Mile 2: 6:09
I slowed down a little bit more than I wanted to but we had a slight uphill here that I felt accounted for a few of the seconds. Before we reached the mile marker though I was surprised to see Feng Sun had recovered from what sounded like a pretty nasty fall and had passed me again. Damn. But before too long, I swear to god if it wasn’t true it would be funny, I saw her take yet another tumble on another speed hump and down she went again. A few other runners almost laughed in amazement at the absurdity of the situation.

I then remembered back to the National Half Marathon where I had passed Feng somewhere around mile 9. I recognized her because she had run in a few of my marathons from Fiddy2. I distinctly recall that she had once or twice lost her footing on the streets of DC. I was curious if this was just bad luck or if she had a stride that didn’t give her much foot clearance. Now, I will be looking in the future.

Mile 3: 6:09
A series of uphills and downhills throughout this mile gave back more on the downhills than they took away in this mile. A few spectators had set up sprinkler systems to wet runners if they needed. Unfortunately this made the road just a little slick and with the waning daylight, I feared a few runners would slip.

Speaking of which, Feng passed me again and steadily gained ground on me through this mile. I was now cheering for her inwardly. For myself, I hit the mile marker at exactly 18 minutes. I figured there was no way I was running the final 2 miles (or 1.97 to be exact) in 12 minutes, so just settled in and made sure I would set a new PR.

Mile 4: 6:24
The first real long uphill of the race solidified a 30 minute plus time of mine as I focused on making sure I did not cramp, slip or fall. After a year of disappointments in 2007 races, I absolutely had to PR.

With the vast majority of the last mile being on a slight downhill, I began to gauge how much I had left in the tank in order to surge at the appropriate time. A mass of about 15 runners began to pass and get passed by each other. As we huffed along, this final mile seemrd to last forever. I looked at my watch and saw I had about 4 more minutes of running to go. Around a slight bend off of the main highway and onto more downhill we went (at a very gentle grade) and there was still 3 more minutes to go.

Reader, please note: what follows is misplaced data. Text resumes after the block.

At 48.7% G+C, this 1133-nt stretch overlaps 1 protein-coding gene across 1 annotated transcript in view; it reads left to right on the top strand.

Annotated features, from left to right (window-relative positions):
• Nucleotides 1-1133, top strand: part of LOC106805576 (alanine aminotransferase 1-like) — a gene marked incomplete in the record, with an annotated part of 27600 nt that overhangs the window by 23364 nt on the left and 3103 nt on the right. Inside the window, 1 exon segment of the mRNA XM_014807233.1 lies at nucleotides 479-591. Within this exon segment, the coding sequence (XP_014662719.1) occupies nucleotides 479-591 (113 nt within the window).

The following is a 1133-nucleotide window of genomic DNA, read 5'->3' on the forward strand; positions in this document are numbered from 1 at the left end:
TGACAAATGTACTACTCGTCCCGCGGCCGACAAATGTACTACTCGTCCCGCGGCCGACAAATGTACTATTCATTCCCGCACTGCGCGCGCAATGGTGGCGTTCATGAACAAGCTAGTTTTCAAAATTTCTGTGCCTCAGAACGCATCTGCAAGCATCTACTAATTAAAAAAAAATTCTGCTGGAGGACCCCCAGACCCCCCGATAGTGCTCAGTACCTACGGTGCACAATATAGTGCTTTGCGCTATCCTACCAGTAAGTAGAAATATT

With two minutes left I slipped into a zone I have seldom experienced this year. It is zone where pain doesn’t exist and I know sheer exhaustion will hit about 3 feet past the finishline. In this zone, I will pick a runner ahead of me and just know that I am going to beat them. It is almost a foregone conclusion regardless of the distance.

Around the bottom part of an S curve, I could see the blue arch signifying the finish. I turned it on and started sprinting like everyone around me. Shocked to see that the clock had just turned from one minute to the next, I leaned forward with all I could. With a final mile of 5:44, I crossed the line at 30:09 and smiled largely. Inside. I had set a 92 second personal best and had almost done everything I wanted to do.

Anne and Christine cheered loudly for me (listen to the shrieks here) and I smiled outwardly this time. I can only hope this is a sign of things to come.

Final stats: 129th male (20th in my age; Are you kidding me?! Good God!), 145th overall out of 1904. Feng ran a 29:38. I am happy for her. Now I want to never let her beat me again. *smile*

Next up, Christine and 10 other friends join me in the Northwest Passage Relay in Washington. We will traverse 189 miles of terrain in a team effort to have fun and run our butts off. Stay tuned for details on that race!


Yellow Scuba said...

It's time to change your 8K PR on your race history list! :) Awesome job, D.

~Nathalie~ said...

Couldn't be happier for you. :D